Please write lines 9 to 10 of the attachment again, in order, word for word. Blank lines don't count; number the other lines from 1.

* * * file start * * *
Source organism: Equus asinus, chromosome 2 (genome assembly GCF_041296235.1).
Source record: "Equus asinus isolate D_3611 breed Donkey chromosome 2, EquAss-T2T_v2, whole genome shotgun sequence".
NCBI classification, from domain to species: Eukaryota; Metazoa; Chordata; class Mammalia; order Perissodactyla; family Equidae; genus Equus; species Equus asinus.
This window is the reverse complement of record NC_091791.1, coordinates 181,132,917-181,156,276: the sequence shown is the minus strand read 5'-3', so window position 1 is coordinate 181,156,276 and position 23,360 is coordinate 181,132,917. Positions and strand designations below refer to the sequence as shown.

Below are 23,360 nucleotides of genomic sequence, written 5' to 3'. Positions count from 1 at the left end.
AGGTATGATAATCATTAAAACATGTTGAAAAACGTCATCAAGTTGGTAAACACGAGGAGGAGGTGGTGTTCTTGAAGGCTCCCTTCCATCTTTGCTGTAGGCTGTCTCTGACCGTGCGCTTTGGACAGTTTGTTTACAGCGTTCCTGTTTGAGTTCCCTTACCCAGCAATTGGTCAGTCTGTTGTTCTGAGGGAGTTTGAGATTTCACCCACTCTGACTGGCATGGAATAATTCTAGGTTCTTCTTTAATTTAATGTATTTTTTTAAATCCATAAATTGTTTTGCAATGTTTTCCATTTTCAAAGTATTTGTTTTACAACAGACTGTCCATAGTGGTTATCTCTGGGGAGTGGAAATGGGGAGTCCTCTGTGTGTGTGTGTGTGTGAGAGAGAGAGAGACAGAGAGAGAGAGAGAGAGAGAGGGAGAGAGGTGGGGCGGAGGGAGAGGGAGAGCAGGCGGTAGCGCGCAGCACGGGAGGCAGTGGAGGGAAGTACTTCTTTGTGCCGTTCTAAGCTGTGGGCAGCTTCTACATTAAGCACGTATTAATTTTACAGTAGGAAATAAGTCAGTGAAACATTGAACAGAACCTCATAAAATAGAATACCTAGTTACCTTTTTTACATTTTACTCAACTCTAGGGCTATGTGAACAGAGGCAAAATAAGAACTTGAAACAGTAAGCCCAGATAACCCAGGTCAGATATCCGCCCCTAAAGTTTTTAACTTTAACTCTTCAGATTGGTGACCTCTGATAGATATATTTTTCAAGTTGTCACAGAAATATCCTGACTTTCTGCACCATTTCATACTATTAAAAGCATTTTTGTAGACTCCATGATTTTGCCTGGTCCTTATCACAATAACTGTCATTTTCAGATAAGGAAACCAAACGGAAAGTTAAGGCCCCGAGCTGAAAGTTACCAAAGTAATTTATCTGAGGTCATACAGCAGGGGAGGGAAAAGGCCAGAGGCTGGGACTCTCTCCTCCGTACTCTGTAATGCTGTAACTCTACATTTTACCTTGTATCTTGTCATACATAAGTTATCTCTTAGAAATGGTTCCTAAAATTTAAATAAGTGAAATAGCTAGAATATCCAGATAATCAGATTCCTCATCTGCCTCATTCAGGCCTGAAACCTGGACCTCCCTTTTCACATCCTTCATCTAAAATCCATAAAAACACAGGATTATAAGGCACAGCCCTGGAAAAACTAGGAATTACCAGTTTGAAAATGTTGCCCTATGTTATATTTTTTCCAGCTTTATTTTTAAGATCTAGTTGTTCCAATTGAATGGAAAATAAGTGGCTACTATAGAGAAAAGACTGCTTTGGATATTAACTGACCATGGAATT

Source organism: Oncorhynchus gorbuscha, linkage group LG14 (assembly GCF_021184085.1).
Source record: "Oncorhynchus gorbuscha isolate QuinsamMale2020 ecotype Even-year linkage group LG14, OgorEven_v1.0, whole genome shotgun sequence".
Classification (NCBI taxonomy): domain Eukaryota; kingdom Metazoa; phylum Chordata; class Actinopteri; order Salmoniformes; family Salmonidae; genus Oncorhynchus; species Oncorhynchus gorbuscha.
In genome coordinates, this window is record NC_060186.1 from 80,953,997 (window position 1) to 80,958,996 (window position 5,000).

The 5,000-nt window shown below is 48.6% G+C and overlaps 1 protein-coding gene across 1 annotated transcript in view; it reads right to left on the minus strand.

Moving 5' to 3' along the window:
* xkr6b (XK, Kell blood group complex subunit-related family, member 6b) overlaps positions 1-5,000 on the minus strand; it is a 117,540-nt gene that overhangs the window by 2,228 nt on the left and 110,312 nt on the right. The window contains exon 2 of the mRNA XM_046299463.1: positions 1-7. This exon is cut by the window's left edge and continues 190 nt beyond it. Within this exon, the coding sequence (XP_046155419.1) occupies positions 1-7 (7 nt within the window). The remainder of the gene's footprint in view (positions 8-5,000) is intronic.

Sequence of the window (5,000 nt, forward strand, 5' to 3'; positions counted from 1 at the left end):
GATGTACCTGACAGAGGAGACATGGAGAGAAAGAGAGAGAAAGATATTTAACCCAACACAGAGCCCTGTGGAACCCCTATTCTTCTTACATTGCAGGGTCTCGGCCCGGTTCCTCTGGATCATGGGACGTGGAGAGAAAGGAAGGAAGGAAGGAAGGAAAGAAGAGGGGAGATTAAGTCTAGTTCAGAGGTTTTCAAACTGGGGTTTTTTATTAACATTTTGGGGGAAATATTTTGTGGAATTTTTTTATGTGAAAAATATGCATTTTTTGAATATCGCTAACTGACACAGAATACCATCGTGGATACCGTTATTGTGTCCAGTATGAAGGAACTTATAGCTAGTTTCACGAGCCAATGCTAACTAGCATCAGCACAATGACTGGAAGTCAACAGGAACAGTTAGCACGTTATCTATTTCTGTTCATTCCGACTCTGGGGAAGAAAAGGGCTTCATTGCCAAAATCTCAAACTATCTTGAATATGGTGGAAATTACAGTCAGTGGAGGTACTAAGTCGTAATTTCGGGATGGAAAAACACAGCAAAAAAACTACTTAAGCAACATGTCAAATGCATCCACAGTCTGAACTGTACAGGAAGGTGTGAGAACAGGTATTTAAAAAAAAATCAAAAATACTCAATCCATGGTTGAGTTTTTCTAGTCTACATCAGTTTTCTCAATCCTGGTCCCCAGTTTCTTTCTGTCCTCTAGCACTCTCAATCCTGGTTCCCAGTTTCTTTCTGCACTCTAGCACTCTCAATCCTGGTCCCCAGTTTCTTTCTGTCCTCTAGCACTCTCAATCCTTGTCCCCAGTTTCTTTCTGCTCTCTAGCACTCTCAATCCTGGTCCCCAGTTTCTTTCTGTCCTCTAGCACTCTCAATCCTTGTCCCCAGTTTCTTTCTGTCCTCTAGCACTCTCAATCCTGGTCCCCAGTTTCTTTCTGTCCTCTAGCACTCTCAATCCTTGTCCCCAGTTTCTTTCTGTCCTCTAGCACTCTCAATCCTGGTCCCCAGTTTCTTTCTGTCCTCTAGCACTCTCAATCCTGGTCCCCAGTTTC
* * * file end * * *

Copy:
Classification (NCBI taxonomy): domain Eukaryota; kingdom Metazoa; phylum Chordata; class Actinopteri; order Salmoniformes; family Salmonidae; genus Oncorhynchus; species Oncorhynchus gorbuscha.
In genome coordinates, this window is record NC_060186.1 from 80,953,997 (window position 1) to 80,958,996 (window position 5,000).